Pixar’s Finding Nemo’s Heartbreaking Opening Scene Was Almost Completely Different, And I’m Glad They Made The Change They Did

 Nemo and Marlin in Finding Nemo.
Nemo and Marlin in Finding Nemo.
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When it comes to making audiences cry over animated characters, Pixar Animation Studios deserves all the awards. The company's been doing it from the very beginning with Toy Story and will continue to tug on audiences’ heartstrings when the highly anticipated 2024 movie release Inside Out 2 hits theaters in June. While some fans might argue that Up’s opening montage is the saddest scene in the studio’s history, I’d argue that honor actually goes to the heartbreaking start in Finding Nemo.

Anyone who has ever seen the movie will remember the gut-wrenching sequence where Marlin watches his wife and nearly every one of his children get eaten by a big fish in the first five minutes of the movie. It was shocking to watch, but it helped set up the rest of the movie and explained why the clownfish was so overprotective when it came to his son, Nemo.

However, the opening sequence almost looked a lot different. In a recent interview with UNILAD, Pixar animator Jason Deamer opened up about what it was like working on the 2003 animated film which continued Pixar’s streak of iconic storytelling. While the heartbreaking sequence was always a part of the movie, the character artist explained that it happened much later in the movie:

Originally you found out [about Nemo’s mom’s death] through flashbacks.

It seems Finding Nemo almost made the same mistake I believe Disney's Encanto made when it came to Abuela’s story by not revealing the true motivation behind these overprotective characters. Thankfully, the Pixar team realized their mistake after a test screening that left them questioning if they had just made their “first bad movie.”

Deamer said that when they returned to the office, legendary Pixar animator Lee Unkirck rearranged the sequence of events so that the flashback became the start of the movie. While he empathizes with fans who find the opening scene hard to watch, he stands by the studio’s decision, saying:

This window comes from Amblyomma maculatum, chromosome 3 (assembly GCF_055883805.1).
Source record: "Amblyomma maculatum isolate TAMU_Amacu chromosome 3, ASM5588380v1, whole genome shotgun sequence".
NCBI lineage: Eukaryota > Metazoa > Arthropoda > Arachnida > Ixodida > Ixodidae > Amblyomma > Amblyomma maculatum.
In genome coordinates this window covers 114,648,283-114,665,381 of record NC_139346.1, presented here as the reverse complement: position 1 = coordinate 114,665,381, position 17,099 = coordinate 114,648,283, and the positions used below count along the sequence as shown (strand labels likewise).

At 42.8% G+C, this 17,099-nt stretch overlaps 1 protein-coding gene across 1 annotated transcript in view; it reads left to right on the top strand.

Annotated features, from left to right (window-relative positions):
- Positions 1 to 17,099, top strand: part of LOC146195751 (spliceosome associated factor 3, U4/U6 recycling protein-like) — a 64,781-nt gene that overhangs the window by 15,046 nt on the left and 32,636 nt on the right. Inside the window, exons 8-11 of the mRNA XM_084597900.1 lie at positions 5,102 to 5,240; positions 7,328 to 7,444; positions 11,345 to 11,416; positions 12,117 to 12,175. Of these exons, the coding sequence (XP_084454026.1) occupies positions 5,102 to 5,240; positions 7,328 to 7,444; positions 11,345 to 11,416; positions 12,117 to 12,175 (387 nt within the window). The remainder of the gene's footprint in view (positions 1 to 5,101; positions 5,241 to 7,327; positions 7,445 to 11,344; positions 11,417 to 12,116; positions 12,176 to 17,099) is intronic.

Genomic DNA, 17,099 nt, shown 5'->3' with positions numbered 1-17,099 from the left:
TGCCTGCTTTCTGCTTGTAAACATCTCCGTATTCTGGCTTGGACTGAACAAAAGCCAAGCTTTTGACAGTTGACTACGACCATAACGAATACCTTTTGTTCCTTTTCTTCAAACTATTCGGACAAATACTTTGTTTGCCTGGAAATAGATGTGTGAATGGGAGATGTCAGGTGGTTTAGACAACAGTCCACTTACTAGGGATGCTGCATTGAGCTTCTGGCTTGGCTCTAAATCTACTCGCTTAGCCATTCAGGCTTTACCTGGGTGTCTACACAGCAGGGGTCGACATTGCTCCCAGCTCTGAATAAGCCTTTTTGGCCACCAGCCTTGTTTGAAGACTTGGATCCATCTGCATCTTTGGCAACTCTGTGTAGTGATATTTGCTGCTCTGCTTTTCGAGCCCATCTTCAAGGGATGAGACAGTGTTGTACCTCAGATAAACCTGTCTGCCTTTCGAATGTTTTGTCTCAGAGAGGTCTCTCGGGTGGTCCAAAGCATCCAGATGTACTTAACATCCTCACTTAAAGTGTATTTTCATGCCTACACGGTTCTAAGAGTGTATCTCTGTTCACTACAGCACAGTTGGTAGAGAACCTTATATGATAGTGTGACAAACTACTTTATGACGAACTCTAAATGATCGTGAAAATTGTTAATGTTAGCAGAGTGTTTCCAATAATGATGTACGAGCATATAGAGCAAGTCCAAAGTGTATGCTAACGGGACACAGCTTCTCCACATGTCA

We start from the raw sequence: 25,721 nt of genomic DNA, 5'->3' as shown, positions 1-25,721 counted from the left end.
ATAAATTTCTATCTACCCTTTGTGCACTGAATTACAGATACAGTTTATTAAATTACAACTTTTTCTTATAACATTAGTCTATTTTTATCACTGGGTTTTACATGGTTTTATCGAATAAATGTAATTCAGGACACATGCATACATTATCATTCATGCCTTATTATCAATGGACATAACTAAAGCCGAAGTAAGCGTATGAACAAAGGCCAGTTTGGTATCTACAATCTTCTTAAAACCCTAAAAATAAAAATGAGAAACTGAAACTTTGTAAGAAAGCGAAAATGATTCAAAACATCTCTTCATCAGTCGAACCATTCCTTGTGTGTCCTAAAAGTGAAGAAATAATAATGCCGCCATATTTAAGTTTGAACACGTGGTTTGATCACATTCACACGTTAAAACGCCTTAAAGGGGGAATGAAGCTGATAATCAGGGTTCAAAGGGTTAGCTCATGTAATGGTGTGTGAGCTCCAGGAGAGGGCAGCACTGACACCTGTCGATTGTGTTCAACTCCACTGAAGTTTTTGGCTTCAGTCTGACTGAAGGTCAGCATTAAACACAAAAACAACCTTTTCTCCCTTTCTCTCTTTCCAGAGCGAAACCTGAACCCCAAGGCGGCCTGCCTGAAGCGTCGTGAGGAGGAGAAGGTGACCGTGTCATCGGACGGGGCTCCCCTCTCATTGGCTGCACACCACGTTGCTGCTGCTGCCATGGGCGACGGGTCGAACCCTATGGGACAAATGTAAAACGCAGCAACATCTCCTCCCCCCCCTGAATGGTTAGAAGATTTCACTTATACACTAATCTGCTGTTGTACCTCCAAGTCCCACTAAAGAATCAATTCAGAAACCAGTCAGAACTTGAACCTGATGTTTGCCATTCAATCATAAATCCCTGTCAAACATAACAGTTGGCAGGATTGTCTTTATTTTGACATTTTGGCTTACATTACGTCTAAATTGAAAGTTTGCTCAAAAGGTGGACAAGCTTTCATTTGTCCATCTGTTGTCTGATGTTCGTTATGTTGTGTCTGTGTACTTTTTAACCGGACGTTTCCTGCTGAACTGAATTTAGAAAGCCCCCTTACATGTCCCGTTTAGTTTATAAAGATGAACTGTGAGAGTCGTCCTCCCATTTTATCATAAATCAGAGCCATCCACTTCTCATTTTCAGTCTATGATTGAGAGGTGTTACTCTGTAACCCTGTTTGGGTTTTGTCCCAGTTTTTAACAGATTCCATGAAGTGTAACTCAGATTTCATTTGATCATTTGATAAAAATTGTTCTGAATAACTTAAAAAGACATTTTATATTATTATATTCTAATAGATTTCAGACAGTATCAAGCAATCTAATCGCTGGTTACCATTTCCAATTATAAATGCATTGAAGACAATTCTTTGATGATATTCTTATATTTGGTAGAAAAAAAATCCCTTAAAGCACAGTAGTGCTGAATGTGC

I know it’s heart-wrenching, but otherwise you just didn’t empathise with [Marlin’s] overprotective behaviour.

It’s hard to imagine what Finding Nemo would have looked like if the movie started with the scene of Nemo being excited to go to school while Marlin grapples with his fears. Still, I think it’s safe to say that Deamer and the rest of the Pixar animators were right to assume that it would have skewed how viewers interact with Marlin. We wouldn’t have seen him as a caring father, but rather one who is trying to hold his son back for some unknown reason.

While the way fans watch movies might have changed a lot since 2003, Pixar isn’t ready to completely abandon the formula it has created; at least, not when it comes to the heartbreaking moments that have become synonymous with these movies. Deamer has a theory on why that is too, reassuring fans that they’re not “trying to hurt your feelings,” but rather:

They’re trying to make you understand where characters are coming from.

As much as I hate crying when I watch movies, I will take the heartbreak if it means we get well-rounded, complex characters like Marlin. I’ll just make sure to always have tissues on hand when I’m getting ready to watch a Pixar movie.

With the iconic studio gearing up for a summer filled with Inside Out 2 promo, dozens of other movies are being celebrated as part of the months-long Pixar Fest over the Disneyland Resort. Not only can fans see new decorations and meet some of these beloved characters, but they can also enjoy themed foods and check out new entertainment options, like the Better Together parade and fireworks show that all celebrate these iconic characters.

If you can’t make it to the celebration, you can stream all of Pixar’s movies with an active Disney+ subscription. And don't forget to catch Inside Out 2 in theaters on June 14th.